All birds create some dust or powder, but there are some bird species that create a lot more of it than others. Breathing this dust constantly is not healthy for you or your bird. Here are 3 ways to effectively remove bird dust from your air and create a healthier lifestyle for you and your bird.
Research Bird Species
All birds are not created equal when it comes to the amount of bird dust they produce. The dustier species such as Cockatiels, Cockatoos, and African Greys produce this dust or powder as a by-product of building healthy wing structure. If you have not already decided on a bird, consider Quakers, Lorikeets, Eclectus, Parrotlet, Budgies, Conures, Amazons, and Macaws which are naturally prone to produce less dust.
Clean the Cage Regularly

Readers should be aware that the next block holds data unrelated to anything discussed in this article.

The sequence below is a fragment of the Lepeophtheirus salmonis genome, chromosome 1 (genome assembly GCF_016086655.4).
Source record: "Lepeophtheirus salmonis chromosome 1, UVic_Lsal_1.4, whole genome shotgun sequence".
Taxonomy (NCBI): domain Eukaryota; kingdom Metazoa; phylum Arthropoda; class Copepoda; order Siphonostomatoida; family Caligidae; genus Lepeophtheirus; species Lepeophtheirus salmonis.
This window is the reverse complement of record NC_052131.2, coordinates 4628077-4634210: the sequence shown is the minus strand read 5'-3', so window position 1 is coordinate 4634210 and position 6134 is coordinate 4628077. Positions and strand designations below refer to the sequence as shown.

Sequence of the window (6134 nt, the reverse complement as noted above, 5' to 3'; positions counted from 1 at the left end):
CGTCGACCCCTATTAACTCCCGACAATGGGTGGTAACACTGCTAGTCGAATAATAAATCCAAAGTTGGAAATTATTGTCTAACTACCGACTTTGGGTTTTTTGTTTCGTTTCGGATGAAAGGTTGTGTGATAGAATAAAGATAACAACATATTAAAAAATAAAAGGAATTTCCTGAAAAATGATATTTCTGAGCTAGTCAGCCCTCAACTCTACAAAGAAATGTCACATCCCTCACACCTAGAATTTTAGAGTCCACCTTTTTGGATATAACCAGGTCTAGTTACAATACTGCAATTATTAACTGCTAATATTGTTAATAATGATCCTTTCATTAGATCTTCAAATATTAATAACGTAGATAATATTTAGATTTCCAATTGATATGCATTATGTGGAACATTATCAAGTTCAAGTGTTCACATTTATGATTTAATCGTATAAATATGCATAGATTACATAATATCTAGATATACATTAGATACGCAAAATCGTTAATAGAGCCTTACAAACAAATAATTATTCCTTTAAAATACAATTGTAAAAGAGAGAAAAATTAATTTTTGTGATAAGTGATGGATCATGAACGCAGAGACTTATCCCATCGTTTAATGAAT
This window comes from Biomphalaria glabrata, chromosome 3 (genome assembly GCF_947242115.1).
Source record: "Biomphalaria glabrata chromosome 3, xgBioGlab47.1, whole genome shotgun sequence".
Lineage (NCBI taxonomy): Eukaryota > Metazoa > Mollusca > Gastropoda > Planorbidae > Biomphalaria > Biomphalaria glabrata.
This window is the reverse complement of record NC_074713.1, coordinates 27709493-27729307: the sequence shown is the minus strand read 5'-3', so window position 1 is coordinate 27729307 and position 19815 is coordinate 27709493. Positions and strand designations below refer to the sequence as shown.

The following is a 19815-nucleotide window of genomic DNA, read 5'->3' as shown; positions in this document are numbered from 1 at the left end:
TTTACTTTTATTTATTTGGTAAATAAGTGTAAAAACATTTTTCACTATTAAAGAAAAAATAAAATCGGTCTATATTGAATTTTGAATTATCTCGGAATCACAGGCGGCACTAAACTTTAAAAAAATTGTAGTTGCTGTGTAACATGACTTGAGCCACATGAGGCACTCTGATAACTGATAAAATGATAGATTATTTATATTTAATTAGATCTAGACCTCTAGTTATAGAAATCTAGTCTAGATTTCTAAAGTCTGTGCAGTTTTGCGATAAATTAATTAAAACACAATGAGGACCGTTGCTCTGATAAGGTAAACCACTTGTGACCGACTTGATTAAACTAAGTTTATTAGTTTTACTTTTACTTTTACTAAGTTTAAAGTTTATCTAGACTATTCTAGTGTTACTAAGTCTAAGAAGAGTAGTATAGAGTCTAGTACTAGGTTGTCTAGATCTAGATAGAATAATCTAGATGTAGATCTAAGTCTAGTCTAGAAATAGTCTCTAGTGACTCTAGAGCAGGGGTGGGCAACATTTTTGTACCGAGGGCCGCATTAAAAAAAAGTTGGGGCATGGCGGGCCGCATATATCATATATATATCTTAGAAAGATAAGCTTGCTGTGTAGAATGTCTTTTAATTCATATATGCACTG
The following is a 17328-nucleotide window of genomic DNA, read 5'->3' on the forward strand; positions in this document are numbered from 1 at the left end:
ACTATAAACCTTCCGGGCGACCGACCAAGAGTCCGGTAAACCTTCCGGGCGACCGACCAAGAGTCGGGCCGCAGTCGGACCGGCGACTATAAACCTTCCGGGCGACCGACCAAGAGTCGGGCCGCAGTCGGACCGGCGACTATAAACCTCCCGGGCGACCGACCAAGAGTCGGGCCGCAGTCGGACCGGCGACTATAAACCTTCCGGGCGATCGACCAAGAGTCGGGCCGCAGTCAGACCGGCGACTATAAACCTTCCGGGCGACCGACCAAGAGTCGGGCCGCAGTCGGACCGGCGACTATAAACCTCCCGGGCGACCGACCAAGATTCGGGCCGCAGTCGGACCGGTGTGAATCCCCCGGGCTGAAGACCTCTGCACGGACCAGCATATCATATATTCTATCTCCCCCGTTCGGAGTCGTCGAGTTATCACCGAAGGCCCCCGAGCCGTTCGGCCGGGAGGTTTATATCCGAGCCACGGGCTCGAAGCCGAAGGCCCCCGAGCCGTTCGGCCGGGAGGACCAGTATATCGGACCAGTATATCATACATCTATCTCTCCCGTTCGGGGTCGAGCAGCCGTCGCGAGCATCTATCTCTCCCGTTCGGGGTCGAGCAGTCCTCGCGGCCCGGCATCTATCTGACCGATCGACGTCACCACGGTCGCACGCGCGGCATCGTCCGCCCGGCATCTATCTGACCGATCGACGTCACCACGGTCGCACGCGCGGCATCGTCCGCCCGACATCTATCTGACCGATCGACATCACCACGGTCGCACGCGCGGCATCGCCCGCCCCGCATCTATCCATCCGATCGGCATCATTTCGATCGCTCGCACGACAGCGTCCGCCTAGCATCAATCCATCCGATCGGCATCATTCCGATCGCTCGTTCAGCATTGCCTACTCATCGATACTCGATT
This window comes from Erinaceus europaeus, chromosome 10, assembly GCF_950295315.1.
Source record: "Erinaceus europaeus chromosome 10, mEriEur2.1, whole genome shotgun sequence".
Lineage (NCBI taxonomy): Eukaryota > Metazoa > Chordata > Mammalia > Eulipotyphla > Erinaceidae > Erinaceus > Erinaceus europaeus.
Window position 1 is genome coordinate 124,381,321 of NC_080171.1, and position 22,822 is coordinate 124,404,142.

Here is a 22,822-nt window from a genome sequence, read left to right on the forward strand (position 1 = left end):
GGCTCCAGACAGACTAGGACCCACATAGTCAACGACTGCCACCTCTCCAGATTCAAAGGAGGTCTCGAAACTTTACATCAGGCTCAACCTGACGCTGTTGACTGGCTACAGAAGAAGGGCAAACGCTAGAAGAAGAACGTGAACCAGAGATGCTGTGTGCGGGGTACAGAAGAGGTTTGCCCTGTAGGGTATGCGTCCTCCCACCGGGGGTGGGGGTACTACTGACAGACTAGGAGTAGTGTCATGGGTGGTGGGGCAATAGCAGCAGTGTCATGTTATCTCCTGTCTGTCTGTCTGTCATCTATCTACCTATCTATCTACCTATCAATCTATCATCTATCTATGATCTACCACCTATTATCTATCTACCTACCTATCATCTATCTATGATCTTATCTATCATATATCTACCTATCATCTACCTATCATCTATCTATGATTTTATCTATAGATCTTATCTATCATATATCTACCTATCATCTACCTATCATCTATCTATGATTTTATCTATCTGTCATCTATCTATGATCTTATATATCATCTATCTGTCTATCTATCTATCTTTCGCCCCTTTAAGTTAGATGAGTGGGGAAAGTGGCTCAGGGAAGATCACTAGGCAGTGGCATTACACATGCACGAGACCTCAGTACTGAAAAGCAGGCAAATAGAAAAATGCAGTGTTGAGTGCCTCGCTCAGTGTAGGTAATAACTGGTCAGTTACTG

Frequent cleaning of the cage by removing soiled paper, damp mopping the inside of the cage, and cleaning the area around the outside of the cage will help reduce the dust, feathers, and dander. Cleaning the cage regularly will also make the bird room a nicer place to be, and will improve your bird’s health by constantly removing feathers and dust that are easily airborne. These can clog your bird’s air passages and cause respiratory problems as bacteria and viruses (especially psittacosis) attach to and enable transmission of respiratory diseases. Removing airborne particles of all sizes reduces that risk.
Use an Air Purifier to Remove Bird Dust
An air purifier placed in the room with your bird is an excellent solution for removing airborne pollutants such as bird dust, and feathers, as well as sub-micron size particles like bacteria and viruses that are too small to be seen with the naked eye. Removing these pollutants while they are still airborne means both you and your family enjoy cleaner air, a healthier lifestyle, with more time to enjoy your bird, and less time cleaning.